US 4408860 A
In a camera mount of the type in which a front plate is attached to a lens which in turn is attached to the front of the camera and a base plate extends from the front plate beneath the camera to secure the camera bottom and to exert a predetermined supporting force upwardly on the camera to counter the moment of the camera on the lens, an interlock is provided to control the operation of the securing means to sequentially follow the operation of the supporting means in both securing and releasing modes.
1. A camera mount of the type having a front plate attched to a lens which is attached to the front of the camera, a base plate extending therefrom and beneath the camera, and a manually-operable latching apparatus including clamping means and pressurizing means mounted on the base plate for respectively securing the bottom of the camera and for exerting a predetermined supporting force upwardly on said camera to counter the moment otherwise exerted by the camera on the lens, wherein:
said latching apparatus is adapted to control said means thereof to operate in the first sequence pressurizing-then-clamping during latching mode and the second sequence depressurizing-then-unclamping during the unlatching mode.
2. Latching apparatus as characterized in claim 1 and including:
interlock means coupled to control said clamping means and said pressurizing means as by requiring said first sequence for latching mode and said second sequence for unlatching mode.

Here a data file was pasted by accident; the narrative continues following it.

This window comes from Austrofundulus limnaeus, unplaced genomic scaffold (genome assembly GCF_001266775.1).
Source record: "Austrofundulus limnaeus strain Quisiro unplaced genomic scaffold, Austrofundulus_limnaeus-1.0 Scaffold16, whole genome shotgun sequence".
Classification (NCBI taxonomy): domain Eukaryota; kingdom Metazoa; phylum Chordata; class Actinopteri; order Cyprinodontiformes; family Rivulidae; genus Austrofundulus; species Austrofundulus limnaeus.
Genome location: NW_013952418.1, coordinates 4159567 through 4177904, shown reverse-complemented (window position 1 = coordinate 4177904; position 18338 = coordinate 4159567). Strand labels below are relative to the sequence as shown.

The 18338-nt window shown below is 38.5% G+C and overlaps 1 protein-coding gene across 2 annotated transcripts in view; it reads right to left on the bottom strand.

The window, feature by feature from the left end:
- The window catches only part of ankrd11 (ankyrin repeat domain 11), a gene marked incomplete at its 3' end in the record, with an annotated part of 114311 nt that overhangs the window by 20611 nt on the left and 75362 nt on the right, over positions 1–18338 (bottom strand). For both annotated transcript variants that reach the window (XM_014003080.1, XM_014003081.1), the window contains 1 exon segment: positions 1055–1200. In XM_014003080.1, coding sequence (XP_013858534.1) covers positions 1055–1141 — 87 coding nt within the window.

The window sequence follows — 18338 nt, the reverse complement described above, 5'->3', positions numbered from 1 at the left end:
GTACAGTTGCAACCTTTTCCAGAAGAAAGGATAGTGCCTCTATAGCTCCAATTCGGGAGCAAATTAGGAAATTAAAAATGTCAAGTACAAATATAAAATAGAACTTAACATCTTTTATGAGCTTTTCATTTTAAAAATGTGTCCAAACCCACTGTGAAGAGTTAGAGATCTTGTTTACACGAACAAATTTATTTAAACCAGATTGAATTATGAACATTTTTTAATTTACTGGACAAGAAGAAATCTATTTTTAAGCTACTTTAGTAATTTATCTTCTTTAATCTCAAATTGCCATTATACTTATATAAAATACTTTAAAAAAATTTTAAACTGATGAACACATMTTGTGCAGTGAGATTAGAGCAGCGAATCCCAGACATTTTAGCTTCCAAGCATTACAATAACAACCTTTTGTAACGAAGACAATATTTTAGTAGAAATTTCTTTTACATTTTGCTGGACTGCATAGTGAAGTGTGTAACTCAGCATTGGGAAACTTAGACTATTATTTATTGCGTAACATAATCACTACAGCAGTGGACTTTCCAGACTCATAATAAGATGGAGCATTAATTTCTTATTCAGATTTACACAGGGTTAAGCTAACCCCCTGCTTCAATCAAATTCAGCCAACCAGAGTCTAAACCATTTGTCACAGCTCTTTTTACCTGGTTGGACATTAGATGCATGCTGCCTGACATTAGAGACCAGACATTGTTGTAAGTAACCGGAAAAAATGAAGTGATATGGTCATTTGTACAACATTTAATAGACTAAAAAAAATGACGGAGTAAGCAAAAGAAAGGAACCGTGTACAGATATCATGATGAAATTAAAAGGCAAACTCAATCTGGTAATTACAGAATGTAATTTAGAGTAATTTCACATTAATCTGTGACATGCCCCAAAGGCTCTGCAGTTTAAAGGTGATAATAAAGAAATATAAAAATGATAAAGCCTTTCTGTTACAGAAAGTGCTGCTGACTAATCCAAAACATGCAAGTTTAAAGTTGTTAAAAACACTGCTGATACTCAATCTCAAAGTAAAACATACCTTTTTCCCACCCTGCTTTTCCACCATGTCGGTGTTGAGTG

3. Apparatus as characterized in claim 2, in which the clamping means and the pressurizing means are each directly hand-operable, and said interlock means automatically controls the sequence of operation of the two means in each of said modes.
4. Apparatus as characterized in claim 3, wherein:
said pressurizing means comprises a thumb operable rotating torque-screw means;
said clamping means includes a hand-operable bell-crank member; and
said interlock means includes a detent element operated by said torque-screw means in the retracted position thereof to be interposed in the clamping path of said bell-crank member, and to be interposed in the unclamping path of said bell-crank member when said torque-screw means is in the engaged position thereof.
5. Apparatus as characterized in claim 4, wherein said torque-screw means includes a threaded screw shaft, a rotating operating head element therefor, and spring-loaded cam-detent means coupled between said screw and head, the spring-loading of said detent means being selected to induce turning of said screw conjointly with said operating head in either direction only when the operating torque resistance of said screw to turning is within predetermined limits.
6. Apparatus as characterized in claim 5, wherein stop means are provided for said screw to limit the unscrewing range of motion thereof.
7. Apparatus as characterized in claim 6, wherein said torque screw is arranged to have the same end-pressure in both directions of operation.
This invention relates to camera mounts, and particularly to such mounts having provisions for front-mounting the camera to a lens without imposing flexing moments on the front-mount thereof.